The upper part of the Daddyhole Limestone Member is exposed in the inaccessible Dyer’s Quarry (SX 9223 6277) where many of the coral ‘thickets’ are in life position. These include a diverse assemblage of Thamnophyllum, Mesophyllum, Acanthophyllum, Alveolites and Heliolites; see Scrutton (1965, pp.186–188). The lower part of the section seems to have been deposited in quiet conditions but there is evidence for current activity higher in the succession. There are a few tuffs in the succession including at least one prominent bed that can be seen ‘smothering’ some of the in-situ corals.

 Between the Daddyhole Limestone Member and the overlying Walls Hill Limestone Member are a series of thin-bedded limestones that can be seen at Redgate Beach, as well as in a road cutting on Babbacombe Road near the site of the now-demolished Palace Hotel (SX  9319 6478). The Walls Hill Limestone Member is best exposed between Withy Point (SX 9316 6550) and Long Quarry Point (Fig. 7). The Walls Hill Limestone is a massive, pale-grey, white-weathering limestone with a fauna dominated by stromatoporoids. At Long Quarry Point, Kershaw and Riding (1980) described a variety of stromatoporoid shapes and structures, including laminar, domical, bulbous, and dendroid. They also introduced the terms ‘smooth’ and ‘ragged’ to describe the overall appearance of the coenostea. Following a quite detailed morphometric analysis, Kershaw and Riding (1980) suggested that the lower part of the succession was dominated by laminar and domical forms that comprised 25% of the rock mass and probably represented a reefal facies. The upper 100 m of the succession, with mainly domical and bulbous forms making up 10–15 % of the rock mass, they interpreted as representing a transition to a back-reef facies. This style of analysis has recently been extended by Da Silva et al. (2010). While this type of morphological analysis is extremely useful in the determination of reefal associations and palaeoecology, one must always remember that these particular limestones – and their enclosed fossils – have been deformed by the Variscan Orogeny and allowance must be made for any shape changes introduced by the tectonics.

The boundary (Table 1) between the Walls Hill Limestone Member and the overlying Barton Limestone Member was previously exposed in Lummaton Quarry and is described in a following section.

Figure 7. Aerial view of Long Quarry Point showing the area occupied by the former quarry and the white appearance of the Walls Hill Limestone Formation. Image courtesy of the English Riviera UNESCO Global Geopark.

 

Hope’s Nose

Hope’s Nose National Nature Reserve (NNR) is accessed from Ilsham Marine Drive at the eastern extremity of the Torquay Peninsula (SX 948 635). The Hope’s Nose NNR (Leveridge, 2011, pp. 677–680) includes a number of faulted blocks of Lower and Middle Devonian strata and while some of the boundaries can be seen most are covered in vegetation (Fig. 3A). The Middle Devonian limestones are seen best in two locations; 1) below the raised beach at the southern end of the headland, and 2) in the old quarry at the northern extremity of the headland. In the sea cliffs below the famous raised beach the thinly bedded limestones of the Daddyhole Limestone Member (Torquay Limestone Formation) are folded and show exceptionally good bedding/cleavage relationships. Inter-bedded with the limestones is a small number of graded, water-laid, ash-fall beds up to 12–15 cm thick (Fig. 8A, B). In the inaccessible Dyer’s Quarry, near Torquay Harbour, comparable ash-fall beds are seen burying in-situ corals.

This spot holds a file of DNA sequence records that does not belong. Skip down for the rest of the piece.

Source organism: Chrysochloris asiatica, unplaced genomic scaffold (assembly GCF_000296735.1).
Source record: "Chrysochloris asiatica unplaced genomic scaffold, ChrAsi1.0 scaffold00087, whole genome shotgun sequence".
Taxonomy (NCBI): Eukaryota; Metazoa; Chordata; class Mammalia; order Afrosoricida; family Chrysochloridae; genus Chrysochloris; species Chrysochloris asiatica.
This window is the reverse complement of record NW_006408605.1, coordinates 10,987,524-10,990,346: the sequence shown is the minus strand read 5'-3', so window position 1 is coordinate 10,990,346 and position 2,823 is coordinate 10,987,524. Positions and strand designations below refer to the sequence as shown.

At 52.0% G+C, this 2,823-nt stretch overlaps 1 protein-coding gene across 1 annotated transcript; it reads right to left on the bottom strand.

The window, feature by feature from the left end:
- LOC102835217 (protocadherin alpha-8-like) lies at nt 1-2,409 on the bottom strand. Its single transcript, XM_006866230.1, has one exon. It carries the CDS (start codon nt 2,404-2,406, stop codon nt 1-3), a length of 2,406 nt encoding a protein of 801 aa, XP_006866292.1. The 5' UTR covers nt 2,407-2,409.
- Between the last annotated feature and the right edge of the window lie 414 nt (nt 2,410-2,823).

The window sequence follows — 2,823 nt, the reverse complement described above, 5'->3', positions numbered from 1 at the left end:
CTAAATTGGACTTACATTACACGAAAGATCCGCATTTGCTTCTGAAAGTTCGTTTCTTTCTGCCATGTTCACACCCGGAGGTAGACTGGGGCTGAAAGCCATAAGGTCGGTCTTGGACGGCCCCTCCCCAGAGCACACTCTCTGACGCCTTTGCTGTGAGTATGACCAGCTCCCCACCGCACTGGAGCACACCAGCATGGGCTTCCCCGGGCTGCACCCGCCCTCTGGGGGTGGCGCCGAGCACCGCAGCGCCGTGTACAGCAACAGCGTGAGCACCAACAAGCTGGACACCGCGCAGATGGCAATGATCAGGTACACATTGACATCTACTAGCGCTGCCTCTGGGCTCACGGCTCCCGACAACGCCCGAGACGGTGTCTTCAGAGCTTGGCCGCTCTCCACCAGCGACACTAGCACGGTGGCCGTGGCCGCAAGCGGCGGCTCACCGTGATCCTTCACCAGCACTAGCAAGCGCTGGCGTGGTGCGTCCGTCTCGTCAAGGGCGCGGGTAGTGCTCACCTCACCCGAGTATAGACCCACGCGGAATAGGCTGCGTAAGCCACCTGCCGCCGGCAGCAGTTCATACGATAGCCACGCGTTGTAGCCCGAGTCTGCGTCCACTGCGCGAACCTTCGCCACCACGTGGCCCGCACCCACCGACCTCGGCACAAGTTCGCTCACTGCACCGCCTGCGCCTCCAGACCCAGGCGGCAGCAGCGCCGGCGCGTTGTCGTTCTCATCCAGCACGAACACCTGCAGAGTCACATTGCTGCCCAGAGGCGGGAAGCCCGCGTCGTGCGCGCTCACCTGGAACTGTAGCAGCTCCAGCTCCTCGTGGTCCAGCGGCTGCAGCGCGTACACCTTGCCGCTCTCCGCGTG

At the northern end of the Hope’s Nose peninsula, the old quarry is usually accessible and is one of the best locations in which to see beds of stromatoporoid/coral limestones (Fig. 8C-E). Some of the top surfaces of bedding planes show the irregular, bun-shaped stromatoporoids up to 65 cm in diameter, many of which are definitely disturbed and disorientated. Corals are both diverse and abundant, including Mesophyllum, Acanthophyllum, Cyathophyllum, Heliolites, Alveolites and Thamnopora.  In a lengthy discussion, Scrutton (1977b, pp. 170–171) explains the correlation of the Hope’s Nose, Triangle Point and Dyer’s Quarry successions. One of the key issues is the nature of the unconformity/discontinuity between the more massive limestones on Hope’s Nose and a succession of thin-bedded limestones; see also Braithwaite (1967, p. 299).

Figure 8. Images of Hope’s Nose. A) General view of section showing the thinly-bedded limestones, ash-fall deposits and the overlying raised beach. B) Close-up of the major ash-fall horizon showing the graded bedding. C) Thamnopora coralites. D-E) Foreshore outcrops of old quarry faces with stromatoporoids, including (D) Details of the internal laminations.

 

Lummaton Quarry

This old quarry ceased operation many years’ ago and has degraded quite badly over time (Fig. 9A, B). The floor of the old quarry is also an industrial estate that governs access to the site. The Lummaton Shell Beds (Leveridge 2011, pp. 682–684) were an important part of the creation of the Devonian System and, while this location remains an important SSSI, its geological value has been much reduced by access problems. The quarry is within a fault-bounded block and is located in the north of Torquay (Leveridge et al. 2003b; Leveridge 2011, fig. 44). The fossil locality, in what is now known as the Lummaton Shell Beds, lies at the boundary of the Walls Hill Limestone Member and the Barton Limestone Member of the Torquay Limestone Formation (Table 1). The fossil rich horizon was made famous by the monograph of Whidborne (1888–1907) while Ussher (1905) listed the fauna known at that time, indicating that 220 species were present. Ussher (1903) thought that the fauna was late Givetian in age, but the presence of Phillipsastrea (hennahi) hennahi Lonsdale, was thought to place it close to the Givetian/Frasnian boundary (Jukes-Browne 1906, 1913; Lloyd 1933). Subsequent work on the conodonts (Matthews 1970; Kirchgasser 1970; Orchard 1978; Castle 1982; Higgins and Austin, 1985) places it within the late early to mid-Givetian interval. The shell beds contain trilobites (Selwood 1966), ammonoids (House 1963), gastropods, bivalves, brachiopods (Elliott 1961), crinoids, ostracods (Gooday 1978), bryozoans, corals (Scrutton 1977b), stromatoporoids – including Actinostroma sp. cf. A. stellulatum Nicholson and Stromatopora concentrica Goldfuss (Jukes-Browne 1906) and miospores (Streel et al. 2000).